Archive for the ‘History’ Category

The Bund 2.0: Rebirth of a Shanghai Icon

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Bund Ah, spring is now upon us, and this rabbit enjoys the greenery all around; it is a time for rebirth! In Shanghai, one of the most iconic symbols of the city—The Bund—experienced a rebirth of its own. On March 28th, after nearly three years of renovations, the Bund reopened to the public. On that Sunday, scores of locals and tourists alike took their first stroll along the renovated 2,000-meter riverside promenade.

The project wrapped up just in time for the 2010 Shanghai Expo. Visitors will surely experience a more functional Bund as they marvel at the aesthetic buildings built in the early 20th century. This certainly is not a cheap venture either; the restoration is part of Shanghai’s overall RMB 300 billion World Expo investment.

Han Zheng, the mayor of Shanghai, pointed out some of the more notable changes to the riverfront:

  • Area for public activities increased by roughly 40 percent; the Bund can now accommodate up to 800,000 visitors on peak days.
  • Six-lane tunnel built beneath the Bund to mitigate traffic congestion on surface streets.
  • Improvements to the public transport network and the flood-control infrastructure.
  • Tree plantings along the banks of the river and installation of 2,000 park benches.

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Google in (and out of) China

nochinamapMoments ago Google decided to close its China-based search service and redirect Web searchers to an uncensored portal in Hong Kong. (See this MarketWatch article for more info. Likely this move will be blocked by China so let’s wait to see what happens.)

As it continues to develop more and more into a super world power, China’s impact on the world is growing, effecting everything from the stock market, Internet, international business, to the value of the dollar. Chinese culture continues to submerge with other cultures worldwide, especially in America, where we are so very connected by the Internet and world trade. (See our earlier post, The Asian Hot Pot That is America.)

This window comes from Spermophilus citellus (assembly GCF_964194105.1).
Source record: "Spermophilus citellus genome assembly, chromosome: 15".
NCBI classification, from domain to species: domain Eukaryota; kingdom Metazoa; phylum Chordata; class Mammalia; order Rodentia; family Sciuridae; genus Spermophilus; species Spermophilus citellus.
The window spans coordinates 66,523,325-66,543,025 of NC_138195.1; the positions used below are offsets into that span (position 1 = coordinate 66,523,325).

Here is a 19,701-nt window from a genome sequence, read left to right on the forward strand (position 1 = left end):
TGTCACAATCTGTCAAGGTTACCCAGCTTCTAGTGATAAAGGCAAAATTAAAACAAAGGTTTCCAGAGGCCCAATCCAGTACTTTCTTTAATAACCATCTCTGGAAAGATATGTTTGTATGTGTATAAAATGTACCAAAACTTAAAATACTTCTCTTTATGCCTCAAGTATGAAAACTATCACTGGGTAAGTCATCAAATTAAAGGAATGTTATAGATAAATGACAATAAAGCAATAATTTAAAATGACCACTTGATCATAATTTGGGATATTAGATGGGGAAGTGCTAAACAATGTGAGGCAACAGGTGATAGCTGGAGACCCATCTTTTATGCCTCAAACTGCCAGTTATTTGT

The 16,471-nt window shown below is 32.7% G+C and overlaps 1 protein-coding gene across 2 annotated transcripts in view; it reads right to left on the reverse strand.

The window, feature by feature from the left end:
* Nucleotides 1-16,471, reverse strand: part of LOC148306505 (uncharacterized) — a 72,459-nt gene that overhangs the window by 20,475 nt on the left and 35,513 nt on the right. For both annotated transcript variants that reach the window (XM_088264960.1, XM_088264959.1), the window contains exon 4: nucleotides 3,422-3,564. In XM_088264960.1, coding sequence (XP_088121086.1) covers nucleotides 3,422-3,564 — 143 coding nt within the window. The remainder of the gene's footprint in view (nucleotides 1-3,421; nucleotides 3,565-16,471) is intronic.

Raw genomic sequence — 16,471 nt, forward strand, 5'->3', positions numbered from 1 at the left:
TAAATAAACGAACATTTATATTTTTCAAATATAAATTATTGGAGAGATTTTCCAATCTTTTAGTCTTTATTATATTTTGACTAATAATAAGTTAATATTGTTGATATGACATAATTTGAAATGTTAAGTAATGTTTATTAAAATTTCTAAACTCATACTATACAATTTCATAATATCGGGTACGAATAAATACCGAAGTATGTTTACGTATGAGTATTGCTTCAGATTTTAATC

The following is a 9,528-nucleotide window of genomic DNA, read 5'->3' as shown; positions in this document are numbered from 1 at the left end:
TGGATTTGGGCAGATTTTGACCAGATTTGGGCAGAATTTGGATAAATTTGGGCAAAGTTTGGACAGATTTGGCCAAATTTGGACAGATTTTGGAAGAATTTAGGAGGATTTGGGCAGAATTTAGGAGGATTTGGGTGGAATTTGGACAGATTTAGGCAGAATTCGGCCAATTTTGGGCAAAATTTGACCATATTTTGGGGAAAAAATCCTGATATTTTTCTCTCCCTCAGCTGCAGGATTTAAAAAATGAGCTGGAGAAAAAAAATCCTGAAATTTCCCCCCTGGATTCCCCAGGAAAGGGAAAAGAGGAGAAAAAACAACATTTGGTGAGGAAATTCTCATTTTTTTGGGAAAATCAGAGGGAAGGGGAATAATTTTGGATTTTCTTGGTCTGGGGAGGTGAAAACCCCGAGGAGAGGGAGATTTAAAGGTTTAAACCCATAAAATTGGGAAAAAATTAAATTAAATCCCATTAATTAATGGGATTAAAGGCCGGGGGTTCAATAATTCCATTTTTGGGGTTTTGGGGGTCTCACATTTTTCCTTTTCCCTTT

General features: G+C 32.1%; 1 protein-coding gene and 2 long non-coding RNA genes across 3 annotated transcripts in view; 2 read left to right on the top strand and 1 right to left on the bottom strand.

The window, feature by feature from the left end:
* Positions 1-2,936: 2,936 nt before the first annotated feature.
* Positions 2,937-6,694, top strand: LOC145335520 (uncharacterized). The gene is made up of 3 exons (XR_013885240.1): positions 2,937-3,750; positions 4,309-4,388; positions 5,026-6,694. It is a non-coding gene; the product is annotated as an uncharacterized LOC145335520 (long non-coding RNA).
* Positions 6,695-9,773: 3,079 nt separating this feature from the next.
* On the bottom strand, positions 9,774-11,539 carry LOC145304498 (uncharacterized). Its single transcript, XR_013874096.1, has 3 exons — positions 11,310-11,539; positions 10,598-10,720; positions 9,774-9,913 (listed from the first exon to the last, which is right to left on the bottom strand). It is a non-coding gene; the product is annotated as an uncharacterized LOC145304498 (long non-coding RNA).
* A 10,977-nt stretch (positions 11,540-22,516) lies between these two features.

This dragon figures it’s time to brush up on the home country so began digging on the Internet in America (where the Internet remains mostly uncensored, even to dragons)!

Though written for college students, check out this great resource on China: 50 Lectures to Learn about the Past, Present, and Future of China. Got a greater understanding about what makes China tick! Even this Chinese dragon learned a lot from this resource!

So what’s your favorite resource for news on Asia? And how do you feel about Google getting out of China? How do you feel this decision will impact the Internet world?

 

Sonabai, self-taught artist and inspiration

On a rainy day in San Diego, this dragon blew into the Mingei International Museum in Balboa Park on free museum day. (There was actually a tornado watch going on outside! I love to fly in a storm but tornados really tear up my wings!)

Inside I found an amazing exhibit called Sonabai, Another Way of Seeing. For a decade and a half, Sonabai Rajawar only contact was with her husband and child! In response to this isolation, she created an entirely new artistic expression of color, light, and fun.

How amazing that she had no instruction or guidance, but was able to create such joyous art! Years later, quite by chance, the Indian art world discovered her and later gave her India’s highest honor, the prestigious President’s Award.

sonabaibookSonabai’s story clearly expresses the capacity of human beings (including dragons) everywhere to meet their challenges head on and to draw from within themselves the strength and insight to change their lives.  Sonabai found ways to transform her oppression into expressions of courage, beauty, and joy in living. What an inspiration!

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Terracotta Soldiers Come to Life in US

Qin's Eternal ArmyWay cool! This dragon recently flew over to see the new exhibit “Terra Cotta Warriors: Guardians of China’s First Emperor” at the National Geographic Museum in Washington, DC. How rad is it to come face to face with Emperor Qin Shihuang’s life-sized eternal army. (I last saw these when my pal the emperor was just getting started on this massive project.)

I met the dear emperor in my younger days (around 250 B.C.), as he was starting to plan for his afterlife.

You see death was perceived as a prolongation of life, and an emperor’s mausoleum was his afterlife palace, mirroring the magnificence of his palatial life on earth. As an old Chinese saying instructs, “treat death as life.”

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